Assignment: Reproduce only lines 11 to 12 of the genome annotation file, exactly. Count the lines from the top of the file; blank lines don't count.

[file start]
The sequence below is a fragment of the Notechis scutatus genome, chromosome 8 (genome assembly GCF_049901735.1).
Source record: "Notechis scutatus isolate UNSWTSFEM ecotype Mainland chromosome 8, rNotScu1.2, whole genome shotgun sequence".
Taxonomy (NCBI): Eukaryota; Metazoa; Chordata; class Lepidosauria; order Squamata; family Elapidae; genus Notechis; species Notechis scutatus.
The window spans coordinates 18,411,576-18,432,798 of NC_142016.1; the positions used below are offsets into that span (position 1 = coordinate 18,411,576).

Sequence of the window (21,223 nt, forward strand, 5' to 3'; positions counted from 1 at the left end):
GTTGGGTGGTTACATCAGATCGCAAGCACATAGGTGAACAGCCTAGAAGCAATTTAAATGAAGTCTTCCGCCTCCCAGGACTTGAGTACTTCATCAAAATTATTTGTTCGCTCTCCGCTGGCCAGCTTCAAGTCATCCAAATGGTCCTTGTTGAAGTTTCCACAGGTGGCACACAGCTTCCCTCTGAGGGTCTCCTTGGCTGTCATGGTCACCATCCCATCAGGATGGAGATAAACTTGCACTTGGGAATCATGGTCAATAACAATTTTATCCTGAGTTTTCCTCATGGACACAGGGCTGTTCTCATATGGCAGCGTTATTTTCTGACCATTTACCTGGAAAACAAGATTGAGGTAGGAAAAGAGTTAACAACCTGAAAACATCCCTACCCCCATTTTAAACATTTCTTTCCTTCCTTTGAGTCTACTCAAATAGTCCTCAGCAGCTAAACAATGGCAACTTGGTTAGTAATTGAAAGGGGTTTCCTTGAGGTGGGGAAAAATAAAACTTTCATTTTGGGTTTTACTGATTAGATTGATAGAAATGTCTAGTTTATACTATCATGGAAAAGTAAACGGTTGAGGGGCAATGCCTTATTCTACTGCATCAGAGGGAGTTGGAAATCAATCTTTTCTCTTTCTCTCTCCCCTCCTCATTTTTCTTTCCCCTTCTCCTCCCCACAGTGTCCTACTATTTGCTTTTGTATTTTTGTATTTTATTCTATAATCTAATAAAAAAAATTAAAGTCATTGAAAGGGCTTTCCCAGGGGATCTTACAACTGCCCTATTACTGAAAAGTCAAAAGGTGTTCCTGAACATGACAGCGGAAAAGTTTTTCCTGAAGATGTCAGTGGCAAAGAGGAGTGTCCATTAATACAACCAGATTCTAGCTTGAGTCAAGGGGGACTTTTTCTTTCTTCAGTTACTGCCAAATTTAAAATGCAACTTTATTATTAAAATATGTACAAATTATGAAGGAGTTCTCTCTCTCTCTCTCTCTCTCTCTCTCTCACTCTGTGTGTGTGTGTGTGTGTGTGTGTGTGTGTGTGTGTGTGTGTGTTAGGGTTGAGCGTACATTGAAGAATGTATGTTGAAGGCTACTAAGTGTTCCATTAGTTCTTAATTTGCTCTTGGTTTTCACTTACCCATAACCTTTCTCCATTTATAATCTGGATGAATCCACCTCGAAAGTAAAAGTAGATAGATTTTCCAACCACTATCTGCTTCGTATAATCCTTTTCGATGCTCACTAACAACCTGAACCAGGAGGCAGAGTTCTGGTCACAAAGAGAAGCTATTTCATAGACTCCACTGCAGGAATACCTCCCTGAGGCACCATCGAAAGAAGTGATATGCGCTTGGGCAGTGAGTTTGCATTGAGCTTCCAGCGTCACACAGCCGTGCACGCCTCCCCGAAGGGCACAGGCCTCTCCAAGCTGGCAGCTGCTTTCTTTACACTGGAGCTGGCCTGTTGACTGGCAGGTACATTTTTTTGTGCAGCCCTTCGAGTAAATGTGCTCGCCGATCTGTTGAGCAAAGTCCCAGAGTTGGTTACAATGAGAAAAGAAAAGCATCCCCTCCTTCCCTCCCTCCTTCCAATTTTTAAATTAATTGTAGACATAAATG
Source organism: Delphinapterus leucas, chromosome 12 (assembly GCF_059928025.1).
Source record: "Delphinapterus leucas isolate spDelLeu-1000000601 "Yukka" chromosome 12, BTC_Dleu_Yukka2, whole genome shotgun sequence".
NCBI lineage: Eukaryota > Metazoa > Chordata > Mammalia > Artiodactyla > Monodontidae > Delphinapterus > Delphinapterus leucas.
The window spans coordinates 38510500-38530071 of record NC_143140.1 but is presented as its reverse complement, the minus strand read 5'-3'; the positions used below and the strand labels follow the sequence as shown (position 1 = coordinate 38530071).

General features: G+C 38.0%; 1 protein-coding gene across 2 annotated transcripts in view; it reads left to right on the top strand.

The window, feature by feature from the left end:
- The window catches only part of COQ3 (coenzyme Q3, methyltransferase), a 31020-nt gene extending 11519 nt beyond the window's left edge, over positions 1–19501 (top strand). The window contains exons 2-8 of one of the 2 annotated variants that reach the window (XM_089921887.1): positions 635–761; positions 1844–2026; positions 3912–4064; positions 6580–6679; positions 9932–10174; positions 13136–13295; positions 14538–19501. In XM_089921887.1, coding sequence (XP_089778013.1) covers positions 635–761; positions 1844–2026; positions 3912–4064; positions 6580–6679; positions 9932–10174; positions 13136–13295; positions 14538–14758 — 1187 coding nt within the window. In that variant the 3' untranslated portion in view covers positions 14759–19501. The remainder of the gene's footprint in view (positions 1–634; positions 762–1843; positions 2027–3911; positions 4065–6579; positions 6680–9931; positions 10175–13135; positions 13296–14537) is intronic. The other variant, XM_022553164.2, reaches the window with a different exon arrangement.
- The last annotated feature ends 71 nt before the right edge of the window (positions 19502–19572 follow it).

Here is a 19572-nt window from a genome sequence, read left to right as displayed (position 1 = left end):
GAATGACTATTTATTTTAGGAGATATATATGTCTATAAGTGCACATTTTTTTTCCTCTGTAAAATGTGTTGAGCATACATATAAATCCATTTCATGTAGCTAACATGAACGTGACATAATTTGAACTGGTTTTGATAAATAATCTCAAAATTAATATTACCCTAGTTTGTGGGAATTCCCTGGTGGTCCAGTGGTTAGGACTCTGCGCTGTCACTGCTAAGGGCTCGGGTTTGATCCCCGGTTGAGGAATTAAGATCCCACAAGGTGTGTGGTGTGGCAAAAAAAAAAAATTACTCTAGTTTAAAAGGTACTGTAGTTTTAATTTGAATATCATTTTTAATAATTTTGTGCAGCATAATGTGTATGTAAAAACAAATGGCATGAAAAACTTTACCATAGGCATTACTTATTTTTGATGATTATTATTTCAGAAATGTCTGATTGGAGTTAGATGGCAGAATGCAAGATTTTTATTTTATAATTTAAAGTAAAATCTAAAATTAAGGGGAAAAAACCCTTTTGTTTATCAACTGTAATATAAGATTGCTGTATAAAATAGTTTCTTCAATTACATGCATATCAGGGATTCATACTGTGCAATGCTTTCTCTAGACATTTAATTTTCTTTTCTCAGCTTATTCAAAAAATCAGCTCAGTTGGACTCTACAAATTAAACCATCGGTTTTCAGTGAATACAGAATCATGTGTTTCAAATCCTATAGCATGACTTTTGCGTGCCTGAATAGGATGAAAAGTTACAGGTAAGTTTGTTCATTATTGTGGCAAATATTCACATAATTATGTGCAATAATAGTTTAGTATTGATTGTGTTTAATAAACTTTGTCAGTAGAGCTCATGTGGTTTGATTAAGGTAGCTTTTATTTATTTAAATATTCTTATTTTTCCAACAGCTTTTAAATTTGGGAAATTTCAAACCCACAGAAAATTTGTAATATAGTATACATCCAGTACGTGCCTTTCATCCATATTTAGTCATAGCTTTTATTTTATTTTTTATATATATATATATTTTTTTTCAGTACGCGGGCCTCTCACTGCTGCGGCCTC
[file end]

General features: G+C 38.0%; 1 protein-coding gene across 2 annotated transcripts in view; it reads left to right on the top strand.

The window, feature by feature from the left end: